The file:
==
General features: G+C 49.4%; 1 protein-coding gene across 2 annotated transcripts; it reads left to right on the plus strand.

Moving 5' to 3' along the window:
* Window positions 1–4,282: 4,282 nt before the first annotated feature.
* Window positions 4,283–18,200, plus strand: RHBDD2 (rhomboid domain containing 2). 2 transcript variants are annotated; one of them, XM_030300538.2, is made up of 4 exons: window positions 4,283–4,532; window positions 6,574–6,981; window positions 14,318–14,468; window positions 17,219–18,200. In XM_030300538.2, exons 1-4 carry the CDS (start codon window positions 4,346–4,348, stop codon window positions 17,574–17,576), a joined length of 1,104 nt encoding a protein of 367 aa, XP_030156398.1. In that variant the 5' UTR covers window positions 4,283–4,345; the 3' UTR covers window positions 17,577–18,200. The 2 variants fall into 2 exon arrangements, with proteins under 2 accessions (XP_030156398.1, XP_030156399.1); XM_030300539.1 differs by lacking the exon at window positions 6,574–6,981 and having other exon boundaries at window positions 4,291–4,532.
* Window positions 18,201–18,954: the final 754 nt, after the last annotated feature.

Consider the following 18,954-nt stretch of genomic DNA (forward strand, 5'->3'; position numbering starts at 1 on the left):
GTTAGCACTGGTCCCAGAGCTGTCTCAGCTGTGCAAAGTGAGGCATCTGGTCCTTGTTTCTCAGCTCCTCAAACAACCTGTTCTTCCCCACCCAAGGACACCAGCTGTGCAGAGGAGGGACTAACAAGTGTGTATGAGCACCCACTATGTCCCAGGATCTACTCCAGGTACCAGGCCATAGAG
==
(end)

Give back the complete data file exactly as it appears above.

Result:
General features: G+C 49.4%; 1 protein-coding gene across 2 annotated transcripts; it reads left to right on the plus strand.

Moving 5' to 3' along the window:
* Window positions 1–4,282: 4,282 nt before the first annotated feature.
* Window positions 4,283–18,200, plus strand: RHBDD2 (rhomboid domain containing 2). 2 transcript variants are annotated; one of them, XM_030300538.2, is made up of 4 exons: window positions 4,283–4,532; window positions 6,574–6,981; window positions 14,318–14,468; window positions 17,219–18,200. In XM_030300538.2, exons 1-4 carry the CDS (start codon window positions 4,346–4,348, stop codon window positions 17,574–17,576), a joined length of 1,104 nt encoding a protein of 367 aa, XP_030156398.1. In that variant the 5' UTR covers window positions 4,283–4,345; the 3' UTR covers window positions 17,577–18,200. The 2 variants fall into 2 exon arrangements, with proteins under 2 accessions (XP_030156398.1, XP_030156399.1); XM_030300539.1 differs by lacking the exon at window positions 6,574–6,981 and having other exon boundaries at window positions 4,291–4,532.
* Window positions 18,201–18,954: the final 754 nt, after the last annotated feature.

Consider the following 18,954-nt stretch of genomic DNA (forward strand, 5'->3'; position numbering starts at 1 on the left):
GTTAGCACTGGTCCCAGAGCTGTCTCAGCTGTGCAAAGTGAGGCATCTGGTCCTTGTTTCTCAGCTCCTCAAACAACCTGTTCTTCCCCACCCAAGGACACCAGCTGTGCAGAGGAGGGACTAACAAGTGTGTATGAGCACCCACTATGTCCCAGGATCTACTCCAGGTACCAGGCCATAGAG